Canadian sport: the greatest gift to the nation (Part 2)

Canadian approach to competition

Mac Marcoux 20-year-old alpine skier of Sault Ste. Marie, Ont. Reckoned that the feeling could be overwhelming. You puff out your chest with pride and stand a little straighter at Paralympics when you wear the Canadian team jacket.

Similarly, a military veteran wounded in Afghanistan Dominic Larocque frames something more than a gold-medal victory with his Canadian identity when he has gone onto win with the Canadian para-ice hockey team a world championship.

It is also very important to wear with honour the Maple Leaf.  To be an ambassador of Canada is the most important thing in sport or in the army. With regard to being a member of the Canadian sports story, this sense of dignity has a solid foundation, almost reverence. Canada and Canadians have developed a global reputation and sparkling for a consistently honourable vision of sport.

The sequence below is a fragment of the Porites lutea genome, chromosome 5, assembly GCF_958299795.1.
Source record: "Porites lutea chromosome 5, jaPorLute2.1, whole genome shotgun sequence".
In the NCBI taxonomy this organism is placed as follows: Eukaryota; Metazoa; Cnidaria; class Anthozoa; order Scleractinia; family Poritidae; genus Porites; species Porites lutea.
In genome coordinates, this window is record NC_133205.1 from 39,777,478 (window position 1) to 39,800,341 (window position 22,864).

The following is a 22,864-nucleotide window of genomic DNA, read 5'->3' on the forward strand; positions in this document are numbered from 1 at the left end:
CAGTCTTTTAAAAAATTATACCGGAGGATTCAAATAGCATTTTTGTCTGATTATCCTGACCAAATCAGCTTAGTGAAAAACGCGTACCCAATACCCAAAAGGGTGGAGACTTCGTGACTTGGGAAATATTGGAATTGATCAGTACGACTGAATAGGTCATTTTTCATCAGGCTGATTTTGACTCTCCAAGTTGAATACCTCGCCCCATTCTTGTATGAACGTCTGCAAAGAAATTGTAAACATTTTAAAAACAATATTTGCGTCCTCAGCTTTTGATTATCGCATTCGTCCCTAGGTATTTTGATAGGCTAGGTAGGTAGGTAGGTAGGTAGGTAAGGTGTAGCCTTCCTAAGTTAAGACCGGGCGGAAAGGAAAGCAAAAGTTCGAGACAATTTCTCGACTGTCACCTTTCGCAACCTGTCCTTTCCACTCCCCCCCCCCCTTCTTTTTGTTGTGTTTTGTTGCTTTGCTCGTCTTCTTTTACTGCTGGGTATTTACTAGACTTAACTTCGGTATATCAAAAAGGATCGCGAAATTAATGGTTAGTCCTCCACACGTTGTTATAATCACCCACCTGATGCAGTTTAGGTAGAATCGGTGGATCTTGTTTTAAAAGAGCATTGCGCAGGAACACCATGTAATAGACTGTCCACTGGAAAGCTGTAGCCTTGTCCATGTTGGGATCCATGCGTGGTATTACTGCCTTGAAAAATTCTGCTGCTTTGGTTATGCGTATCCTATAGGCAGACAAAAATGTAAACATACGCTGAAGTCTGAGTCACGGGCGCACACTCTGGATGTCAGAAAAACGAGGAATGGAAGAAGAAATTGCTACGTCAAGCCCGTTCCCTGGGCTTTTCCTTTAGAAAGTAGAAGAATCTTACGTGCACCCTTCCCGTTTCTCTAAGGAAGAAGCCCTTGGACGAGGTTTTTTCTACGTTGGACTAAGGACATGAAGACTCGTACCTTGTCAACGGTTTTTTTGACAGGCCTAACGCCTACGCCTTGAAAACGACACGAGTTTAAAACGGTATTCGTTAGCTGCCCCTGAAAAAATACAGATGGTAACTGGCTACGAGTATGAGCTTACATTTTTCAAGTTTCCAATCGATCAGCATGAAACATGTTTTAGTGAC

For Mac Marcoux Paralympic alpine skier, his approach to competition is as such important as winning

Stands beyond winning

The truth is that the world knows Canada stands for something far beyond winning and losing.

At the 1988 Olympics in Seoul the Dubin Inquiry in this springs from the Ben Johnson scandal where a Canadian sprinter’s positive doping test led to a national outrage in sport in perpetuity known as in which the country emphatically and publicly took the high road on drugs.

A rower who is the president of the Canadian Olympic Committee Tricia Smith reflected that all that it meant for sport in the Olympic village in 1988 as athletes they were devastated by Ben Johnson’s positive test.

It was the first and only time he had ever been embarrassed to be Canadian. They turned their jackets inside out. In their souls, what happened did not reflect the foundations upon who they truly believed they were and which they had built their careers and, importantly, it was so profound.

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